Tag Archives: health
Recently, my wife had heart surgery. It was the most amazing technological procedure imaginable. Talk about digital transformation. Robots, fiber optic cables, micro cameras, and digital imagery made it possible for surgeons to go inside her heart and make the necessary repairs. It was easy for me to imagine that the surgeon could have performed the operation at home, miles away from the hospital. There was no cutting. She had no scars other than a couple of tiny pin holes.
My wife came through just fine. That was the good news. The bad news was that although the surgery itself was a miracle of modern technology, the work flow and procedures getting her in and out of the hospital were right out of the 20th century.
Post-immunization Campaign Surveys Use Real-Time Data Collection
By Jessica Wyland
The outbreak of polio in Syria and Iraq between October 2013 and April 2014 was described by one United Nations spokesperson as, “arguably the most challenging outbreak in the history of polio eradication.” Polio, a highly contagious disease that primarily afflicts children younger than age 5, can lead to partial and sometimes fatal paralysis.
Eight years ago, I lost my little brother, J. T., to the prescription drug epidemic that is growing and has been killing our families and friends. J. T. was the most charming person you could ever meet: an amazing musician, compassionate to all, and the best man at my wedding. He became addicted to the powerful painkiller called OxyContin. Before 2007, I had no idea what OxyContin was, but I’ve found that his story of becoming addicted was all too familiar to many others. According to the Centers for Disease Control and Prevention, more than 28,000 people died from prescription drugs alone in the United States in 2014—far more than car accidents—and many more addictions continue to impact families at home. I spoke very little of this topic during the first several years after J. T. passed, and I certainly didn’t think I’d ever be writing about it on a mapping blog. However, if our country, our families, and our friends are to truly address this issue, we must understand what it is and where it’s happening. I’ve become much more vocal in sharing this painful story, and maps have been my voice to raise awareness about the problem.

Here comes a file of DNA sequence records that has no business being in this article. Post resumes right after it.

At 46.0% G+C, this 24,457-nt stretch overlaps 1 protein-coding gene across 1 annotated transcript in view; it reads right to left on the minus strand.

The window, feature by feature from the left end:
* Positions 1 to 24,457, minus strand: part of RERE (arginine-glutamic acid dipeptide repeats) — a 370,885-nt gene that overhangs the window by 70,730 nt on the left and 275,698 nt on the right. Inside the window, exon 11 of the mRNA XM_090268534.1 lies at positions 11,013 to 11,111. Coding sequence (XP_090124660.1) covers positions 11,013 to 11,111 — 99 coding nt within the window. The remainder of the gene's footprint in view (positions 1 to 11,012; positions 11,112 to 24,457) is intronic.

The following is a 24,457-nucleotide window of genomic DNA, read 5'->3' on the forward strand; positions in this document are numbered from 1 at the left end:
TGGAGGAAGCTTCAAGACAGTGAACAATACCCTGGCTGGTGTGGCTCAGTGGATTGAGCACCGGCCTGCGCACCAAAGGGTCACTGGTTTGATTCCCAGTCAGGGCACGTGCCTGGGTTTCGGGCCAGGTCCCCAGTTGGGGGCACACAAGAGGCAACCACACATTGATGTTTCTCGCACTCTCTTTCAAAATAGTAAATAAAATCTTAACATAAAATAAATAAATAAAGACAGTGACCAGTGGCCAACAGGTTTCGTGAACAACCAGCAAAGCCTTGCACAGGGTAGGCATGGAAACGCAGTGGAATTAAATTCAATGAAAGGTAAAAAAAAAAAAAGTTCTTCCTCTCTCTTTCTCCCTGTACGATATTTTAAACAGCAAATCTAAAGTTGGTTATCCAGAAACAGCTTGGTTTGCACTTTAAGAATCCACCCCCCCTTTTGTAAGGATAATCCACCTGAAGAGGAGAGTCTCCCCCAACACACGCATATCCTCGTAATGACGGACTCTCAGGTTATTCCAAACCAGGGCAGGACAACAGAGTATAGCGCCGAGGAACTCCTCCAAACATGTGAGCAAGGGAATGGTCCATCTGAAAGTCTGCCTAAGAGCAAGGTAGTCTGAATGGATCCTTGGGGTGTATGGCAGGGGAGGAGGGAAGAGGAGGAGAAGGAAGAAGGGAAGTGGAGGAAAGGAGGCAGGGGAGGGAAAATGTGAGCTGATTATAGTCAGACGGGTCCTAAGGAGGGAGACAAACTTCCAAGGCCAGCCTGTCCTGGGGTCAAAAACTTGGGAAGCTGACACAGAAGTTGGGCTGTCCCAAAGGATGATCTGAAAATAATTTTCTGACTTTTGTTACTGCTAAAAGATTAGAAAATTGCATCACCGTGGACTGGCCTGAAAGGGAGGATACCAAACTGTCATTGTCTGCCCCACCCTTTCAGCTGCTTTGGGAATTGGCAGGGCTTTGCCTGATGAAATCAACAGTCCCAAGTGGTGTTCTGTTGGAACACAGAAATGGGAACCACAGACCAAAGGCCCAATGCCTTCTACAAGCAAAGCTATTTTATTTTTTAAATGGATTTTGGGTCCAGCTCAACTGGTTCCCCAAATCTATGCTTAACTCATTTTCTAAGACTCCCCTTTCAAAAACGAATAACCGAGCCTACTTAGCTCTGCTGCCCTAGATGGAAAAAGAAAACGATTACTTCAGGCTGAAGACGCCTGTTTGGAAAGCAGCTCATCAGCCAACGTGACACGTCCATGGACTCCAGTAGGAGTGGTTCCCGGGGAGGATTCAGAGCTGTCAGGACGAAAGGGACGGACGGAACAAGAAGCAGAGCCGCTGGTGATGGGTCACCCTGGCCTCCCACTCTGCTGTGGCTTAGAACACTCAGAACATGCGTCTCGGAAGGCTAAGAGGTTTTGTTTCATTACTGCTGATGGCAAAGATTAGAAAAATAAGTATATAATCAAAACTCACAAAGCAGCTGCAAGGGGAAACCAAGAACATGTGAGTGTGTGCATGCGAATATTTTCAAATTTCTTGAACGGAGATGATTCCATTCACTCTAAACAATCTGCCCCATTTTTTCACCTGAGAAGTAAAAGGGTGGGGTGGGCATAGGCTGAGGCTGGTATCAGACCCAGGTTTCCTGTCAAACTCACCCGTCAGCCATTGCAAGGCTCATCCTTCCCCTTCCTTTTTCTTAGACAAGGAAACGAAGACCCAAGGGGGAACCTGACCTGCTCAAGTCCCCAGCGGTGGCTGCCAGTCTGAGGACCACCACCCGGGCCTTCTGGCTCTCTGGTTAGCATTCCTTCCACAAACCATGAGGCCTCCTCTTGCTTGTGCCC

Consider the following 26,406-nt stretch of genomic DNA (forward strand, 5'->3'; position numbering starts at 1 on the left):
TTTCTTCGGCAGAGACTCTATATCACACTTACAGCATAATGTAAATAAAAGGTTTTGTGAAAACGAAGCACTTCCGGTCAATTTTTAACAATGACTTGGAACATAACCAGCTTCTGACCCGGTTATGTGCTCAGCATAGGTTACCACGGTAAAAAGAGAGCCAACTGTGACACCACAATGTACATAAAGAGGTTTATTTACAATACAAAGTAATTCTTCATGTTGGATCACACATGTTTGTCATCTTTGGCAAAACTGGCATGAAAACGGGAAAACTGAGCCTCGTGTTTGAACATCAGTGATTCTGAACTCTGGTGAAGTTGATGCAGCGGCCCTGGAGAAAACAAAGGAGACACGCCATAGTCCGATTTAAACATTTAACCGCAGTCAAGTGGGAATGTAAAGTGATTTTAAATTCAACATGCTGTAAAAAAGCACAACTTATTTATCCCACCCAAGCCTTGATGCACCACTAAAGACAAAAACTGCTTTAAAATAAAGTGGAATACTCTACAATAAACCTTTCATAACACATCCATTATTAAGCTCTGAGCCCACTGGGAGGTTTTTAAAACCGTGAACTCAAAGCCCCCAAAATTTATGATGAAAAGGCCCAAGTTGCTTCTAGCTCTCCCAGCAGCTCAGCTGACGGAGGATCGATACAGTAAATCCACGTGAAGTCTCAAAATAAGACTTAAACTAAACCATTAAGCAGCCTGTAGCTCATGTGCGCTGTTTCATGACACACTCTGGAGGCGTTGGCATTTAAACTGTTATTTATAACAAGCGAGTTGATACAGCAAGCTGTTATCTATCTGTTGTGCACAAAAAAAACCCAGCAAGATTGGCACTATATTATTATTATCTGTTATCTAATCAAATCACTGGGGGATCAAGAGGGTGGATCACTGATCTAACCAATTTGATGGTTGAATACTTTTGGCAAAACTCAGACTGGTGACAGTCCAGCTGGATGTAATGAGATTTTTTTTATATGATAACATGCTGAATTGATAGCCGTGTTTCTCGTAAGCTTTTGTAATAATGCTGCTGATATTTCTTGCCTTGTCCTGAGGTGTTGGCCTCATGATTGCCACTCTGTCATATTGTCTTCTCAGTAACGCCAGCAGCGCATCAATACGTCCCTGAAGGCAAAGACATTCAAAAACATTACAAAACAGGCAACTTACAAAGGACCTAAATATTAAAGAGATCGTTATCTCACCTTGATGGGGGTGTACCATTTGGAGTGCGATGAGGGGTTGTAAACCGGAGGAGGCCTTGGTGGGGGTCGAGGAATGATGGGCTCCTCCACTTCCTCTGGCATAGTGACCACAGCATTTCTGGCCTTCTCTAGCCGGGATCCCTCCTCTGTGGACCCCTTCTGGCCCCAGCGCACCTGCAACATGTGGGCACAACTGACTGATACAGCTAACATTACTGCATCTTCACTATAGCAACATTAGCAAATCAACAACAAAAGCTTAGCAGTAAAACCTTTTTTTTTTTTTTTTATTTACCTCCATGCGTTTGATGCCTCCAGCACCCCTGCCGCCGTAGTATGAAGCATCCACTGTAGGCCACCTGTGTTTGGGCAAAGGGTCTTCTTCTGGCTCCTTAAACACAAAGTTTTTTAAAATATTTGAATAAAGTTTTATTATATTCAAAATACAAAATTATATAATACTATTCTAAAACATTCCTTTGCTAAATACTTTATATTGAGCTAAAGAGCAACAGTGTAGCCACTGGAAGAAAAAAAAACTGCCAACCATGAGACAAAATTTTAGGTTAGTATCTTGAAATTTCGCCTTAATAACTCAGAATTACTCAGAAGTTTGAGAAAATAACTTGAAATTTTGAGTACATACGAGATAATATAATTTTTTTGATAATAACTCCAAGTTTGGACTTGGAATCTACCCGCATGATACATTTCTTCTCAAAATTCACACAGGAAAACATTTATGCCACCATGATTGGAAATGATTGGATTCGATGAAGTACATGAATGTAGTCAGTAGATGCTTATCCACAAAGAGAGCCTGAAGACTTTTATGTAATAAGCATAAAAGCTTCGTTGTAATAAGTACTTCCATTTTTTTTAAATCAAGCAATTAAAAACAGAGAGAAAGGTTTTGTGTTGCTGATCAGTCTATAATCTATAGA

Associated with this epidemic is a definite stigma that needs to be refuted. This is happening to people everywhere—rich and poor, north and south, and within every demographic—so I started a memorial story map, Celebrating Lost Loved Ones. It shows a very small sample of bios written by people I’ve met who also lost loved ones to this epidemic, and the story map has been growing via social media. Each lost loved one has a picture and a bio with details about what made them special. Family members contribute by writing to CelebrateLostLovedOnes@gmail or contacting the community Facebook page. Grieving families in Canada have also started their own story map, and I have been collaborating with them to update the Celebrating Lost Loved Ones map. The map I created shows both prescription drug and heroin deaths. It is well documented that many people who start with opioid pills move on to heroin when it becomes harder to find pills, as the two drugs are very similar chemically. So the prescription drug epidemic and heroin addiction are bound together, causing massive impacts.